CINCINNATI — Over four decades with WCPO, John Popovich has been part of a lot of memorable stories and moments.
"They offered me the ride of a lifetime," Popo said, and what a ride it was!
Here’s Popo riding down a bobsled course in Lake Placid, New York, with his career full of twists and turns.
Popo wanted to bring the action to you, but when he tried to ride a unicycle, it was surprising that he didn't break a hip.
"My journey on the unicycle turned into a wipeout," he said.
Popo has been there for some of Cincinnati's greatest memories. When everyone focused on the field during Pete Rose's record 4,192nd hit, Popo turned the camera and captured something memorable.
"The moment was overwhelming,” Popo reported. “Pete's brother, David, put his arms around his mother. They embraced and cried for the next several minutes."
For 40 years, Popo brought out the best in everyone. Like Bobby Plump of The Miracle of Milan fame.
"I gave a fake left. Went right. Went up, and it went in," Plump said of his game-winning shot for the state title.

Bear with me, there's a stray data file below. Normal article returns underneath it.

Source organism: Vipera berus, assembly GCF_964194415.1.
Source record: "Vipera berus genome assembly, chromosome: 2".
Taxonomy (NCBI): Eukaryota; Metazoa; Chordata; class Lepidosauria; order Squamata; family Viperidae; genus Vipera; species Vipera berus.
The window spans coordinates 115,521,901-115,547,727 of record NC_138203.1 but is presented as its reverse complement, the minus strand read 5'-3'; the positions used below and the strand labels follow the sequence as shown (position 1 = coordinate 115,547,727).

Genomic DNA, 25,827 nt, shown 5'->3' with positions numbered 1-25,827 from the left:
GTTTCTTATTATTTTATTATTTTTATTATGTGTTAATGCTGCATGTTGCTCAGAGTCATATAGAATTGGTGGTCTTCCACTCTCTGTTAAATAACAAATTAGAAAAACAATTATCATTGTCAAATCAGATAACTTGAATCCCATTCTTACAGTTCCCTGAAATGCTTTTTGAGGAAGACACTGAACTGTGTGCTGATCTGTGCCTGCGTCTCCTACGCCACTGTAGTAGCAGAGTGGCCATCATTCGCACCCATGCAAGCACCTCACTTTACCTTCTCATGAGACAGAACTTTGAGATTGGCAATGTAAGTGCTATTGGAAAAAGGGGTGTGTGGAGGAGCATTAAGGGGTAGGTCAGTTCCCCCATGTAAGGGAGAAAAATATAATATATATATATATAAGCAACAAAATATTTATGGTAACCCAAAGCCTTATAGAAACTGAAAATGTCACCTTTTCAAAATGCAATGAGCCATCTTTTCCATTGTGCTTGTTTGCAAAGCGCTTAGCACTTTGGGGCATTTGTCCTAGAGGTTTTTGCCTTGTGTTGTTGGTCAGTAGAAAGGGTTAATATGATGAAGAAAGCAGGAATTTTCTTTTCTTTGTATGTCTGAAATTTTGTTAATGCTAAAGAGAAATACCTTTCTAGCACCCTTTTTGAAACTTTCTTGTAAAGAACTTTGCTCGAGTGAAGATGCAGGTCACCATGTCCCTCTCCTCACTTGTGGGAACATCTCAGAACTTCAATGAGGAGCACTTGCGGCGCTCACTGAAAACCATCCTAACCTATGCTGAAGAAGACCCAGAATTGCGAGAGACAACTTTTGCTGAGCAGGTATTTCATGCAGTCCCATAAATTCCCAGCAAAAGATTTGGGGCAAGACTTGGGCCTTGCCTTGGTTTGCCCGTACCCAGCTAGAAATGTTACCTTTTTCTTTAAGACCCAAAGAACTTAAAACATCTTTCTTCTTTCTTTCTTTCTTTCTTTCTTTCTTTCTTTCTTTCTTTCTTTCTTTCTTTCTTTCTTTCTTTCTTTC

When Popo asked Plump to recreate it, it was nothing but net.
"Honest,” said Popo, “he did that on his first and only try."
From young athletes to the youngest at heart, Popo covered every story with compassion.
A memorable one was Boomer Esiason's son, Gunnar, diagnosed with Cystic Fibrosis. Popo spent a day in New York to bring his story to light.
"It's easy to see this is a favorite spot for Gunnar and his dad to come. They set it up together. They run the railroad together. When they had a wreck. They put it all back together, together."
The better question for Popo was what didn't he do?
We saw him throw out the first pitch at a Reds game. It had more movement than a Luis Castillo curveball.
When he reported live from the sideline, even the stars wanted to be around him. Here's former Bengal star Chad Johnson photo bombing a live report.
Popo held down the anchor desk with grace. And when it came to Sunday nights, there was one thing you could always count on.
"9 Sports presents ‘Sports Of All Sorts.'"
We always got Popo's best. Nobody did it better.
You could always count on memorable moments on the phone with callers.
"Don't make me laugh. All right. More in a bit. Jim in Trenton is up."
For 33 years on SOAS, Popo connected the Tri-State to their favorite athletes. He gave them a voice.
"Thanks for staying up with us. I hope your week is a winner," he would say.
What words do you say to a guy who has meant so much to so many?
I can think of two: Thank you.